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Birdlife confirm first breeding bird of prey in 15 years

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Kestrel chicksBirdLife Malta have announced that following this year’s spring hunting ban, a pair of Common Kestrels has successfully bred and raised at least three chicks in the Maltese islands, the first confirmed successful attempt in 15 years.

BirdLife also released photos and footage showing two of the chicks at the nest, exercising and stretching their wings in preparation for their first flights.

The conservation organisation stated that this was the first confirmed successful breeding record of a bird of prey in Malta since 1994 when a pair of kestrels bred in Comino bird sanctuary. Since then several breeding attempts by kestrels in different locations in Gozo and Malta were recorded but the birds were shot each time. Last year, the first time spring hunting was banned, three young kestrels were also sighted in Gozo, but as the nest was never found, the breeding attempt was recorded as probable.

Over the last few weeks several rare breeding species such as kestrels and Turtle Dove have been observed by BirdLife Malta field workers setting up territories, performing breeding displays and building nests in different part of the islands.

“As a result of the spring hunting ban, many more wild birds migrating over Malta are surviving to continue their journey to European breeding grounds, while as expected some are remaining to breed here,” said Dr Andre Raine, BirdLife Malta Conservation Manager.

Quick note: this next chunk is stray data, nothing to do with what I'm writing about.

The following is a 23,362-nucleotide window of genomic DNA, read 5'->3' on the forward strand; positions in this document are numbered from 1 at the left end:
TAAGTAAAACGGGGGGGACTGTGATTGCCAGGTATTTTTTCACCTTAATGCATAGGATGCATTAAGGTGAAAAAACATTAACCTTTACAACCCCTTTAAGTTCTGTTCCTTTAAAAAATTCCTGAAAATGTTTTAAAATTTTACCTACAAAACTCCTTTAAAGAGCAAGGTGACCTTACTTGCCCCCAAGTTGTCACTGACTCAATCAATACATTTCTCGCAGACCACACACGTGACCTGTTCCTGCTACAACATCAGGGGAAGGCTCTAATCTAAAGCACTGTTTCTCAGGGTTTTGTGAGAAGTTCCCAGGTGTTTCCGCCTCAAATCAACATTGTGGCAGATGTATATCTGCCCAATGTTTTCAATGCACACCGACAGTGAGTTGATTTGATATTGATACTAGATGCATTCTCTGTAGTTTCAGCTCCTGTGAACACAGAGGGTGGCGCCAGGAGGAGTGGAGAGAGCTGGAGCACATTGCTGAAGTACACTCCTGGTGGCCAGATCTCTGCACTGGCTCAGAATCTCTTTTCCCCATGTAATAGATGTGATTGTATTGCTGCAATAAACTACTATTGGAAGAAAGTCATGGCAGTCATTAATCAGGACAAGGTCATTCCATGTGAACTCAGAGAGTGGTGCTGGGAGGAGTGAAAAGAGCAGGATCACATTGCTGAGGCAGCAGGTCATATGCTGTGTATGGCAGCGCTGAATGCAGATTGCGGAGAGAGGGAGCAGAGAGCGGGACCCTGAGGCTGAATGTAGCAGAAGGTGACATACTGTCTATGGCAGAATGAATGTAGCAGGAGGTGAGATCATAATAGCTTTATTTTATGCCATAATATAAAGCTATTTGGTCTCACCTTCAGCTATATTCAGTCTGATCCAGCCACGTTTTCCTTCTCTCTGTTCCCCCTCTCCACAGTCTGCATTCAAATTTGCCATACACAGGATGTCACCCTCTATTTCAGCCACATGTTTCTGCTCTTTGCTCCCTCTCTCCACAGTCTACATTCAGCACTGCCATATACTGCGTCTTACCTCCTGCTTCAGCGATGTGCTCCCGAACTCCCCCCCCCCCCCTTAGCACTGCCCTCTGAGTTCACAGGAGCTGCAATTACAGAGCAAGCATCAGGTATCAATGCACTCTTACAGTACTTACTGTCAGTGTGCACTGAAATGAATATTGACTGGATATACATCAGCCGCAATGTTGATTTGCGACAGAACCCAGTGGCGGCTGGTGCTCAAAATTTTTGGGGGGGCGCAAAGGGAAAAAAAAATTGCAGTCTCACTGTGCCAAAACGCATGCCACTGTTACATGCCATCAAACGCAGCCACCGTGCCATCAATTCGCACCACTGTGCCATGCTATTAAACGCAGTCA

BirdLife fieldworkers who have been observing the pair over the last weeks have already recorded shots fired at the male of the pair as it was hunting for food in nearby fields for its young. The male of the pair was yesterday seen with gunshot damage to the wing. In other areas where kestrels have remained into the summer season the organisation received reports of ‘rabbit’ hunters shooting at kestrels as they flew over them.

“The birds that have survived illegal hunting during the closed season this spring and managed to settle into their breeding grounds, thanks to the efforts of the ALE, are now facing another threat. With the opening of the rabbit hunting season on June 1st, poachers are taking advantage of this loophole to illegally shoot Malta’s rare breeding birds,” (1) continued Dr. Raine.

BirdLife called on the Office of the Prime Minister and the police commissioner not to issue any more rabbit hunting licenses and that the ALE presence in the countryside continues through the vulnerable breeding period. The organisation reiterated its demand that a dedicated wildlife crime unit is established to combat these crimes all year round.

Footage of the kestrel chicks can be seen on the BirdLife Malta website –

1. The number of licensed rabbit hunters has soared by over 20% in the last 15 months, coinciding exactly with the first ban on spring hunting in 2008. BirdLife also recently learned that hundreds of new rabbit hunting licenses have been issued by the police over the last couple of weeks.

Photo above: Following the spring hunting ban, for the first time in 15 years Common Kestrels have successfully bred in the Maltese islands. These two chicks are seen here sitting on their nest. Photo by Denis Cachia.

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    1 Response

    1. l. theuma says:

      What would Birdlife pretend? To introduce the rabbit pest in Gozo? Farmers are already complaining that the number of wild rabbits has so increased that they are destroying their crops as soon as planted, causing thousands of euros damage. Rabbit hunting should be encouraged all year around.

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